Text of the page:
A “drone” in popular nomenclature has traditionally meant a mindless being that goes about a task. This may be an apt use of the term when applied to unmanned aerial vehicles (UAVs), but one that only leads to confusion, according to FiscalNote’s Chris Simpson.
Chris is an avid pilot of remotely controlled aircrafts, a passion he shared during a recent ShowFN at the FiscalNote office. While this community of which Chris is a part has been active for many years, the hobby has come under more scrutiny lately with improved technology.
The term “drone” can mean different things to different people, explains Chris. It could mean the small, remotely-piloted aircrafts that he flies; it could be more heavy-duty units used for surveillance; or it could represent a fully-autonomous military aircraft, conducting attacks. The confusion only leads to frustration when policy and regulation are discussed.
A FiscalNote analysis in March found state legislation addressing drone usage on the topics of law enforcement, privacy concerns, and hunting practices. Recently, drones have been blamed for interfering with firefighter response to wildfires, while the commercial application of drones is continually cited by Amazon.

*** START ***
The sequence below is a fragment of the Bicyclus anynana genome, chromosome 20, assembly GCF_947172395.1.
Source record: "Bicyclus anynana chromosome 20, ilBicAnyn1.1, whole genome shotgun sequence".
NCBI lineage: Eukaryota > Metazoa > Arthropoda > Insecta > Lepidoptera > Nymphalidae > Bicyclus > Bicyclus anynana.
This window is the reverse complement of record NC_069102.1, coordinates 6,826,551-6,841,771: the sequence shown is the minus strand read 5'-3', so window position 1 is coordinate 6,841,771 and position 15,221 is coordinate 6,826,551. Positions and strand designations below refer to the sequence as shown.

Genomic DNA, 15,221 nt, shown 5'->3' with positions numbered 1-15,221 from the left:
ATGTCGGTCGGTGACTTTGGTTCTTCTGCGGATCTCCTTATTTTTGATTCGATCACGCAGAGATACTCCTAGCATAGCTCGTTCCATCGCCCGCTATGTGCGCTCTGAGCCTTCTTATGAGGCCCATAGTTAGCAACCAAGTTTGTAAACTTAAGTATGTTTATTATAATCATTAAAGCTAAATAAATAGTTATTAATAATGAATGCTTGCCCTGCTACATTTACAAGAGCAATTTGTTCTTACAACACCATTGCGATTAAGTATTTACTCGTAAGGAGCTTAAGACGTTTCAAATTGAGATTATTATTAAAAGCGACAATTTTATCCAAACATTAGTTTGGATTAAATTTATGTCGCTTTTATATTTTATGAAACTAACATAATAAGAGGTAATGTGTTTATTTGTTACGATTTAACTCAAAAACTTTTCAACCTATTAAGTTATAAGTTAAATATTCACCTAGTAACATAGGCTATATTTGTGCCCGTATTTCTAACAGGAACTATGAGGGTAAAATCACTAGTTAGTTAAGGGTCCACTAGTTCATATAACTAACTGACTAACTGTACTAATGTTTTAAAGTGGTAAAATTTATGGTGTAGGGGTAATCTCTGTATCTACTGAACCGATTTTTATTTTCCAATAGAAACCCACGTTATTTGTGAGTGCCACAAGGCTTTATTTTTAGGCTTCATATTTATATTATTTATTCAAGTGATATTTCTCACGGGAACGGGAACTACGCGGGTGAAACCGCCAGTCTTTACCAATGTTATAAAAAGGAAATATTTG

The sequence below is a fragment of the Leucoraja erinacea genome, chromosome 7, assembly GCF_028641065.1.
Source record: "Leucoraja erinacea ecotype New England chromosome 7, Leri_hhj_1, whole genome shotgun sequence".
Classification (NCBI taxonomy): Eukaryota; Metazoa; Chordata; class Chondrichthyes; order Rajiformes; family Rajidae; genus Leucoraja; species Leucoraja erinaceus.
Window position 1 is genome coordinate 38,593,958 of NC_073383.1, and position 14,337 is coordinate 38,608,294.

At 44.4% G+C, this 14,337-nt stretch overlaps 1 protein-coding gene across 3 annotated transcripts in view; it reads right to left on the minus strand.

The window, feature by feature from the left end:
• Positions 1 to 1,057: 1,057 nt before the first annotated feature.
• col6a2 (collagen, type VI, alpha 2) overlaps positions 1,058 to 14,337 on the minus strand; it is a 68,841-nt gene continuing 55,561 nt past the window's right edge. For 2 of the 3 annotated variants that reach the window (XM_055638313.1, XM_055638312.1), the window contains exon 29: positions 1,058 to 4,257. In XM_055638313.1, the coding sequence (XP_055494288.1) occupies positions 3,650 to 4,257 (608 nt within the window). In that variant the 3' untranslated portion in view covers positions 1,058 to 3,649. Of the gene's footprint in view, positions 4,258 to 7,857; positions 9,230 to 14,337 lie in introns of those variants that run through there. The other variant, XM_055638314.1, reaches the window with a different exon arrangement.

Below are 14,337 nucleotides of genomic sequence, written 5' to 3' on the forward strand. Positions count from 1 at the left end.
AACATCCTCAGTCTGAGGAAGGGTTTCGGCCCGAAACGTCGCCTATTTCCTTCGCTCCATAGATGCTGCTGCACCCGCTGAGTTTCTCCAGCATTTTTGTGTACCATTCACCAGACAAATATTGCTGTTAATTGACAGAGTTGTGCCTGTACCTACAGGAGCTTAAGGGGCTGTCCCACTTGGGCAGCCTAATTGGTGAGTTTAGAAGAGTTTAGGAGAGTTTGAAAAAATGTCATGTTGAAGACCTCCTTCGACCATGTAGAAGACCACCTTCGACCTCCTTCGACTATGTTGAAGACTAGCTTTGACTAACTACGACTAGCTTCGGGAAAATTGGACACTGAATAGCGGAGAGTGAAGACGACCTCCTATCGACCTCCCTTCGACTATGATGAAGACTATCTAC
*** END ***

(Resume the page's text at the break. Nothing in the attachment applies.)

During his ShowFN, Chris decided not to dive into these issues; rather, he taught us about the principles of flight. Using the diagram below, Chris explained how the curved edge of a wing forces more air below the wing – creating lift.
Helicopters, he explained, are able to direct this lift by tilting their blades. For drones with multiple rotors, this direction is achieved by alternating the speed at which specific blades are rotating.
While those in attendance acknowledged that they had learned quite a bit about drones, the time had come.
“Are you going to fly one? If not, what am I doing here?” a coworker joked to a round of laughter. This prompted Chris to change the projector display to a live video feed from a multicopter on the table.
We imagine that few offices have drones flying in their conference rooms. When Chris is able to program these to bring us coffee, we’ll certainly post an update.